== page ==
Music Education

– in the House of Commons at 6:11 pm on 19 March 2024.

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Motion made, and Question proposed, That this House do now adjourn.—(Suzanne Webb.)

Photo of Michael Ellis Michael Ellis Conservative, Northampton North 6:15, 19 March 2024

I rise to speak about the changes to funding for music education hubs. This Government have made an important and worthwhile commitment to a vision of enabling all children and young people to learn how to sing, to learn how to play a musical instrument and to have the opportunity to progress their musical interests and talents, including professionally, if that is what they want to do.

The 2022 national music plan published three key aims for music hubs: first, to support schools and other education settings to deliver high-quality music education; secondly, to support young people to further develop their musical interests and talent, including into employment in some cases; and thirdly, to support all children and young people to engage with a range of musical opportunities in and out of school.

By 2018, record numbers of children were learning instruments because of this Government’s actions. As my right hon. Friend the Schools Minister will know, music education hubs have been funded nationally to the level of around £75 million to £80 million a year since their inception under this Conservative Government in 2012, which is sometimes referred to as the national music grant.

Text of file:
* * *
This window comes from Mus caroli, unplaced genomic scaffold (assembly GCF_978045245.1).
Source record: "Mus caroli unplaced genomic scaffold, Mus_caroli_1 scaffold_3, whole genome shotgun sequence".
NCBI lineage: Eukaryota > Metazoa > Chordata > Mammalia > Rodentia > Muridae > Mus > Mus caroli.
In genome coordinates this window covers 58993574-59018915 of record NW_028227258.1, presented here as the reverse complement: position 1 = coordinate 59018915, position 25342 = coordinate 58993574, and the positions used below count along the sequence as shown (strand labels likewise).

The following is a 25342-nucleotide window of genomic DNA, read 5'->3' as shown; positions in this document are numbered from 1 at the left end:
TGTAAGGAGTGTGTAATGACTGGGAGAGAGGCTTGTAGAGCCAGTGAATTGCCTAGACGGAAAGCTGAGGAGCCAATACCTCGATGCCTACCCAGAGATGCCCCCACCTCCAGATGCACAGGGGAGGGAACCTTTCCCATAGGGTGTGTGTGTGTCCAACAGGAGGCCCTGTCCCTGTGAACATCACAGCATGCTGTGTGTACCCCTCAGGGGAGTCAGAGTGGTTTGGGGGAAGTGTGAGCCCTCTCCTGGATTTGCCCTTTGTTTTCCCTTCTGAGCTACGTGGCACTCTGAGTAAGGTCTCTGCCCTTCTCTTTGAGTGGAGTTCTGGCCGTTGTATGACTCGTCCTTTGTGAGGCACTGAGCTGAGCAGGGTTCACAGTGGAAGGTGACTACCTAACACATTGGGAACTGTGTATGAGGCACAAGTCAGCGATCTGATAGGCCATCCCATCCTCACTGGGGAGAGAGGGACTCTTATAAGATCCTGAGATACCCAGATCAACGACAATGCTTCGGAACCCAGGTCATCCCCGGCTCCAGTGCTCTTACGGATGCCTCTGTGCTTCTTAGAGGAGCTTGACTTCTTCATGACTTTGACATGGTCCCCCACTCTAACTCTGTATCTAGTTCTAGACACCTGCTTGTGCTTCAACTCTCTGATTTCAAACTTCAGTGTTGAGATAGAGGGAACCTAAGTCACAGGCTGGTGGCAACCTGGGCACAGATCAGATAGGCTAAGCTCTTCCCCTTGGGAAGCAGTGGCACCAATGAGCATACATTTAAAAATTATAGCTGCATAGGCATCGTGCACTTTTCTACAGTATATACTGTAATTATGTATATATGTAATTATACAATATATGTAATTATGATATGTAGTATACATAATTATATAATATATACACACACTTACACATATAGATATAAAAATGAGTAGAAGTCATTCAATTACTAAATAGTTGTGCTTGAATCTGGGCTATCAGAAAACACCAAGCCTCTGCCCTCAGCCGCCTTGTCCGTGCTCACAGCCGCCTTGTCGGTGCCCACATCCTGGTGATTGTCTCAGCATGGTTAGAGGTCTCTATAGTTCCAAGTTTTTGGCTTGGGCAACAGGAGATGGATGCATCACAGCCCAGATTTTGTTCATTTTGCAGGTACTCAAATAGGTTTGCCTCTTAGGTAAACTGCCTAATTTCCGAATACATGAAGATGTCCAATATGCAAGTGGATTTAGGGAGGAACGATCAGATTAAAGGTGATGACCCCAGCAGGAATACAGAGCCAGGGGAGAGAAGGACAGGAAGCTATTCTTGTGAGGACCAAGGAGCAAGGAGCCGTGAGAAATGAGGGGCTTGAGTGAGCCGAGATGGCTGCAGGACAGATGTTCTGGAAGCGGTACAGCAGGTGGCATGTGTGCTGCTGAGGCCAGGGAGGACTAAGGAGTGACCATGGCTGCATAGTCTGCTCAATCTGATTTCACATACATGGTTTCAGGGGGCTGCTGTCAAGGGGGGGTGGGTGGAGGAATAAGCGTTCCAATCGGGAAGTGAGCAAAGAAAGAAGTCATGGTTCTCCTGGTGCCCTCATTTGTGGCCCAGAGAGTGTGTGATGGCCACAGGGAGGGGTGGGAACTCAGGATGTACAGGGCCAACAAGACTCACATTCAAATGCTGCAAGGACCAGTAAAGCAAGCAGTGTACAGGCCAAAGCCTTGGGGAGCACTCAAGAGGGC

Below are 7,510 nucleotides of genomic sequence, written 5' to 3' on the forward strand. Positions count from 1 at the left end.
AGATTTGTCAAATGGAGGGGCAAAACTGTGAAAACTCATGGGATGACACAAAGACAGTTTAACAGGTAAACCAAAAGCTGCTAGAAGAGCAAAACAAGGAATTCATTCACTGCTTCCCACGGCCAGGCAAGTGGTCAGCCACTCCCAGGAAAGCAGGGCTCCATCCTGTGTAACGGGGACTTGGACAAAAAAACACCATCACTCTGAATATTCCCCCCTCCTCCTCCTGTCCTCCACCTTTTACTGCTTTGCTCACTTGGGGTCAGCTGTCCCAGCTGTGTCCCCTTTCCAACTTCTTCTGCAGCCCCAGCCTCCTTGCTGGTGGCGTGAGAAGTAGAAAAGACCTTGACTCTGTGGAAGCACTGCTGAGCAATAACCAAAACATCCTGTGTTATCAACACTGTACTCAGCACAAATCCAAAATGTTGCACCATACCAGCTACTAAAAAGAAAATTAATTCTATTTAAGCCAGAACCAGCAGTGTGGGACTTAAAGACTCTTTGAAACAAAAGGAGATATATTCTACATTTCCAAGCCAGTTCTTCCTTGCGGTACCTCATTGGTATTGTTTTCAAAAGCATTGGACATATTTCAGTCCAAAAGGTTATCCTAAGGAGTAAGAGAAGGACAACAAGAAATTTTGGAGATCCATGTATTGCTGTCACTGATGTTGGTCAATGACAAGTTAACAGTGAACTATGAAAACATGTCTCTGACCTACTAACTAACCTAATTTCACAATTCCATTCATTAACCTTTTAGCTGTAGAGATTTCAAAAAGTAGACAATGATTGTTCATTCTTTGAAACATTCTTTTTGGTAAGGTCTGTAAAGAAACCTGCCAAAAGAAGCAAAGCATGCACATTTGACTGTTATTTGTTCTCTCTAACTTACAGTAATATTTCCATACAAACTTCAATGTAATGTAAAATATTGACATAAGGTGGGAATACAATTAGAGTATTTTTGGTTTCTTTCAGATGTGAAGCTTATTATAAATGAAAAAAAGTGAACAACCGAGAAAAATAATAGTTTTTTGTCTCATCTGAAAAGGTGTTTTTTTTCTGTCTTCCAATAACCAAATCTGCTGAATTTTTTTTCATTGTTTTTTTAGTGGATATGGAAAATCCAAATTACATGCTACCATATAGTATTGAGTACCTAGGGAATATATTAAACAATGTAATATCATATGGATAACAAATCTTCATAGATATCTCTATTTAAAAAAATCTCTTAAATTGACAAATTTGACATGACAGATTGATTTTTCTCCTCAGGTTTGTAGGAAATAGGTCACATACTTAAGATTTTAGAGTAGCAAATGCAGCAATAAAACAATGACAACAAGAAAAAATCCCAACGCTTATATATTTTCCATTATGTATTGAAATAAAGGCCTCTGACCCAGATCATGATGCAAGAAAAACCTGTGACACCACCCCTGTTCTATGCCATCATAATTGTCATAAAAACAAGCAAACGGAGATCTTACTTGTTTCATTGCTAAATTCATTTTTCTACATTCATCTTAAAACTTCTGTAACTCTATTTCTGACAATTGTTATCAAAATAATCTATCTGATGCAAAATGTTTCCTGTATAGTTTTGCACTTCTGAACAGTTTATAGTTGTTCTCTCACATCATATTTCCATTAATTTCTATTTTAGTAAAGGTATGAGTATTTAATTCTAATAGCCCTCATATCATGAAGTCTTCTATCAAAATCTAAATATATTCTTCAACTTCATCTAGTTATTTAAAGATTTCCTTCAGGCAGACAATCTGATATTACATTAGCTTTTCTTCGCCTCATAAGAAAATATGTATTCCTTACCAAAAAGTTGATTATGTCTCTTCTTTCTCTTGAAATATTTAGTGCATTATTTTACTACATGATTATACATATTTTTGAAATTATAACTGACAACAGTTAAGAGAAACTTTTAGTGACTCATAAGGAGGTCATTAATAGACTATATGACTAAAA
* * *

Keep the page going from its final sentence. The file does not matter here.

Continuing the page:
However, the national music grant, which funds the functions of the music hub leads, has risen by only 1% since 2012. During this time, the Bank of England inflation calculator shows inflation running at 37%. As I am sure the House understands, it has therefore always been a challenge for music hubs to maintain their exceptional levels of service up and down the country.

My Northampton North constituency is home to a great many talented young musicians and performers. I spy many Northamptonshire Members in the House today, and they will know the value of music in their constituencies.

Photo of Jim Shannon Jim Shannon Shadow DUP Spokesperson (Human Rights), Shadow DUP Spokesperson (Health)

I commend the right hon. and learned Gentleman for securing the debate. He is right that music encourages us all, and not just in Northamptonshire. The Education Authority in Northern Ireland supports 689 primary and post-primary schools to provide musical learning to students. These are fantastic opportunities, but some courses cost £140, which is a disadvantage. In Northern Ireland we have a tradition of flute bands, pipe bands, accordion bands and brass bands, and they are associated with people who come from my tradition, as Members will know. Such bands also give opportunities for young people to learn an instrument. When it comes to music, we in Northern Ireland have the better part of the deal.

Photo of Michael Ellis Michael Ellis Conservative, Northampton North

I knew that the hon. Gentleman and I would be singing from the same hymn sheet. His melodious tones resonate daily in this House, and on this subject, as on so many others, we are in complete agreement. He will know, as will other Members, that I am a former Culture Minister, so that pleases me greatly.

Photo of Barbara Keeley Barbara Keeley Shadow Minister (Cabinet Office), Shadow Minister (Culture, Media and Sport)

Music hubs have a vital role in providing high-quality music education to 87% of schools in England, as well as providing support outside schools. The right hon. and learned Gentleman rightly says that music hubs have effectively been on standstill funding for a decade, during a time of increasing costs, staff pay, venue hire and utility bills. I am sure that he will be moving on to discuss that, but I wish to add to it by setting out that the threats to the financial security of music hubs are a real concern. These hubs are often the only providers of instrumental tuition—at no cost or in heavily subsidised form—in state schools.